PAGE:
James Hickey is a final year PhD student in the School of Earth Sciences. His research is focused on unravelling the mechanisms that cause volcanoes to become restless prior to eruptions. Ultimately, the aim is to improve our understanding of precursory signals to enhance forecasting and mitigation efforts.
Workshops, conferences, field work – national and international travel is an essential part of many PhD programs. I’ve been lucky enough to see numerous new parts of the globe during my studies, and, less luckily, numerous different airport layovers (I’m currently writing this post from a corridor between terminals at Washington airport…!).
I’m on my way back to Bristol from a workshop in Ecuador on volcanic unrest, which culminated with an eruption simulation exercise. As my PhD is focused on unravelling the science behind volcanic unrest, these trips (this is the second of three with this specific aim) form a main focus for the real-world application of my research.
This workshop was split into 3 different parts. The first was a series of lectures on how volcanologists, social scientists, emergency managers, civil protection officials, and the general public interact during volcanic crises. Each specialist contributed their individual expertise, in my case as a volcanologist interpreting the signals that the volcano gives off, but the main message was that communication at all times between all parties must be especially clear. As with almost all lectures though, this part of the workshop obviously wasn’t the most exciting – especially with the inevitable jet-lagged tiredness kicking in for the first few days.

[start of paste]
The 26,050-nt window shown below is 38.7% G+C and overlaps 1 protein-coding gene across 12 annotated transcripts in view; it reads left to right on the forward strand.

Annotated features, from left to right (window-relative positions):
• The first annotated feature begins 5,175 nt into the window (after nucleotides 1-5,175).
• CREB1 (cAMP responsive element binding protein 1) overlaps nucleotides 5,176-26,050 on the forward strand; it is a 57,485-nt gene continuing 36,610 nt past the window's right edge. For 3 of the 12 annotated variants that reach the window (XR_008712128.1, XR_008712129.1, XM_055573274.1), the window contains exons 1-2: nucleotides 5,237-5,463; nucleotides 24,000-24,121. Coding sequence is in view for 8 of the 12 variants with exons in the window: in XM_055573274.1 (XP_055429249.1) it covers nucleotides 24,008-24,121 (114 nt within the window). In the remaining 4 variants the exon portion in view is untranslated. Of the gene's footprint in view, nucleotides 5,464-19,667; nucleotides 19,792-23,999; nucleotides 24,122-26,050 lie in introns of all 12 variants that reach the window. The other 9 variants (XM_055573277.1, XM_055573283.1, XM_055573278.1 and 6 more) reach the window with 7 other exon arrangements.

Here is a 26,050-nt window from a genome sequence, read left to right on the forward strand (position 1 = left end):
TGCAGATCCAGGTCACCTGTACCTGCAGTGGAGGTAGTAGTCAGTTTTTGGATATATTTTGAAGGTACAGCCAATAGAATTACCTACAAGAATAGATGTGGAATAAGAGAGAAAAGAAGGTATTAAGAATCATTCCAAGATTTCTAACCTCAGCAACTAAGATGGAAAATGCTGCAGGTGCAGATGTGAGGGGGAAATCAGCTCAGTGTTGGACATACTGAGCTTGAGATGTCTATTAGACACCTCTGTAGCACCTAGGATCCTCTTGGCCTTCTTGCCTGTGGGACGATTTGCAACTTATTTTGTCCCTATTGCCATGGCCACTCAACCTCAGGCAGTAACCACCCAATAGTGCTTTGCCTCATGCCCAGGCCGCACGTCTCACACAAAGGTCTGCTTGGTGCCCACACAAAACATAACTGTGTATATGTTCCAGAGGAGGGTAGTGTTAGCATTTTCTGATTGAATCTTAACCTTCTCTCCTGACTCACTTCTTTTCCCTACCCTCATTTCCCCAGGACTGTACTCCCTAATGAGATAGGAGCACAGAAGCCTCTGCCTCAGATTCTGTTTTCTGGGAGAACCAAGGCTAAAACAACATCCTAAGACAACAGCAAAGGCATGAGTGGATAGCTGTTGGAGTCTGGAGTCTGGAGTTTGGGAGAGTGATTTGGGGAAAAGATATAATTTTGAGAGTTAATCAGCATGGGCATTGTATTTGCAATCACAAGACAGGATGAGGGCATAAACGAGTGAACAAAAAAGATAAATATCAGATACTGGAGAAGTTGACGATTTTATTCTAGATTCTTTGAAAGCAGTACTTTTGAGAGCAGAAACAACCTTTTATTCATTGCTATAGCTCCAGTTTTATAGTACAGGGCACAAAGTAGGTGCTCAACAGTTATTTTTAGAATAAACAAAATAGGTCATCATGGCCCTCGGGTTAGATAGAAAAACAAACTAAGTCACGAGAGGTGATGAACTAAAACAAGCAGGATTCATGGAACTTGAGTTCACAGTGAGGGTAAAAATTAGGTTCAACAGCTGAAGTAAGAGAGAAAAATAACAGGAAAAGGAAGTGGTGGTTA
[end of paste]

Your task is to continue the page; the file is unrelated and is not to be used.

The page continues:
The second part of the workshop took us out into the field to explore two of Ecuador’s most famous volcanoes: Cotopaxi and Tungurahua. This was my favourite part! These are two quite epic volcanoes with the classical conical shape you imagine when you think of a volcano. By examining them in situ we learnt about the hazards they pose today to many nearby towns and cities. This really helps to put my research into perspective, as I know that by contributing to a better understanding of how volcanoes work I am helping to protect the people whose livelihood’s depend on the benefits the volcano brings them (for example, the more fertile soil).
The final part of the workshop took us to the Ecuadorian national centre for crisis management in Quito (cue vigilant security checks!). Here we conducted the volcanic unrest and eruption simulation. This is similar in some ways to a fire drill but a whole lot more complicated. Simulated monitoring ‘data’ from the volcano is fed to a team of volcanologists who have to quickly interpret what the data means and feed that information in a clear, coherent and understandable way to emergency managers, politicians and civil authorities. Upon the advice of the volcanologists, the decision makers can then choose how best to respond and mitigate a potential impending crisis. As this was just an exercise, different stages in the unrest crisis were dealt with all in one very busy day, with ‘data’ from the volcano arriving every couple of hours but representing several weeks or months in simulated time.